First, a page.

It’s Saturday night, warm for San Francisco, and the line at Bi-Rite Creamery stretches around the corner onto Dolores Street. Just a few doors down at the Creamery’s soft-serve window, the swirl of the day is balsamic strawberry and vanilla. Under a neon glow, flowers and pumpkins, melons and apples are piled up in front of the brightly lit windows of Bi-Rite Market across the street, where savvily curated, compulsively purchasable groceries lure dinner-party goers and dinner-party throwers alike.
And tonight, another Bi-Rite business is in full swing: the bigger, newer, cooler home of 18 Reasons, where a long communal table is packed with friends and neighbors listening to a twangy banjo band, sharing $5 bowls of cannellini-bean soup and $3 bottles of Trumer Pils as part of its monthly Soup for Supper program, this time in conjunction with Slow Food's $5 Challenge. Behind the public room, splashy with bright murals by local artist Zoltron, is the company's new stainless steel commissary kitchen, where Bi-Rite workers prep salads for tomorrow's deli case.
Face it: on this block, it's Bi-Rite's world. Which, it seems, given the company's success, and its lively involvement in the local community (and economy), is just how we like it. Think about it: here are a lot more jobs on this block than there used to be, back when it had a single bad hippie restaurant, a tiny barber shop and a couple of junky secondhand stores. A lot more small farmers, cheesemakers, winemakers, jam-makers, and tiny sea-salt caramel businesses are getting paid, thanks to getting their products on these shelves. Now, with the opening of its bigger space, 18 Reasons can reach out to more people with its mandate of community food education and engagement.
Olivia Maki, 18 Reasons' events coordinator, is excited about this. "We hated turning people away," she said, when they wanted to come to popular events. "Now, we have a lot more space," she noted, as well as, in the evenings, the use of the spacious commercial kitchen for dinner events and cooking classes. The old Guerrero Street space, a cramped storefront with a miniscule galley kitchen, was a challenge for an organization doing frequent sit-down dinners and food-based events. How did they manage it? "We spent a lot of time pushing metro racks full of half-prepared food down the street," she laughed.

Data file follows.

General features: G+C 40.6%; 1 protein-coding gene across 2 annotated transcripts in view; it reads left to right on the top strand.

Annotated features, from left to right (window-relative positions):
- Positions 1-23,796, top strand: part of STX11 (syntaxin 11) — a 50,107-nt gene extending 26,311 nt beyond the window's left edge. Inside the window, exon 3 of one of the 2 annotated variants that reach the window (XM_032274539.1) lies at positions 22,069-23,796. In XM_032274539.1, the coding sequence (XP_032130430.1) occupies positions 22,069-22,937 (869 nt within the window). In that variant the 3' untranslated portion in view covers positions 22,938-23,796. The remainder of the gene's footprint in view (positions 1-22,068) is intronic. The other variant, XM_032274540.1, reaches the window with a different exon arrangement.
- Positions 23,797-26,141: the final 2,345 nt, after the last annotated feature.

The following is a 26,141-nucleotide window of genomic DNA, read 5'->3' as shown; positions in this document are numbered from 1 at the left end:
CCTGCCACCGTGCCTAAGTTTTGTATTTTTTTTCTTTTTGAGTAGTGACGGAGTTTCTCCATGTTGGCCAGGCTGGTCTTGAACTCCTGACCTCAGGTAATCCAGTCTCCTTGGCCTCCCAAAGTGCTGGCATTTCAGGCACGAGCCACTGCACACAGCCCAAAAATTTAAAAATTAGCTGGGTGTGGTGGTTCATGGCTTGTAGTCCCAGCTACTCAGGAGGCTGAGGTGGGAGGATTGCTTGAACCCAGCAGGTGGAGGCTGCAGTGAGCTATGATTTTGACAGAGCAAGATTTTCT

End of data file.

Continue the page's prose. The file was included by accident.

What's coming up, now that they've got both marble counters and elbow room?
"Rosie Gill, 18 Reason's program director and I are particularly excited about all the children's programming we've got coming up. That's really going to be our focus for the next year. Food education, working with kids, that's a big part of our mission."
As is bringing people together to eat, talk, schmooze, and think. Maggie Spicer, a volunteer and co-curator, with Tia Paneet, of the rotating art installations, was also tonight's soup-maker, using a Tuscan-style sage-and-bean soup recipe from Bi-Rite’s upcoming cookbook/shopping guide/manifesto, Eat Good Food, out next month from Ten Speed Press. The bigger space allows for bigger art, in this case enormous murals inspired by Ronald McDonald, weeping for his sins, and the Japanese tsunami, envisioned as an ominously grinning, skull-faced girl, Sue Nami. The murals began as street art on the plywood panels shielding the windows during construction. Graffiti, and commentary, followed, and the paintings became collaborations between Zoltron and local artists Bodhi Freedom and Hollis Rhodes, among others.
Even the bathroom is its own mini-gallery, thanks to The Bathroom Residency, part of The Residencies, a long-term project by artist Julie Kahn. Each quarter, Kahn plans to create a new nature-inspired installation, passing the job onto another artist after a year. Twigs of eucalyptus poke out of the walls in the shapes of two autumn constellations, Scorpius and Sagittarius, while a box of scrolls, helpfully labeled “Bathroom Reading,” explain the concepts behind both the project and its current installation. White and bright, the room still manages to be serene, at least until the unsettlingly aggressive Dyson hand dryer roars into action, a MiG jet attacking the dastardly enemy of freshly rinsed hands.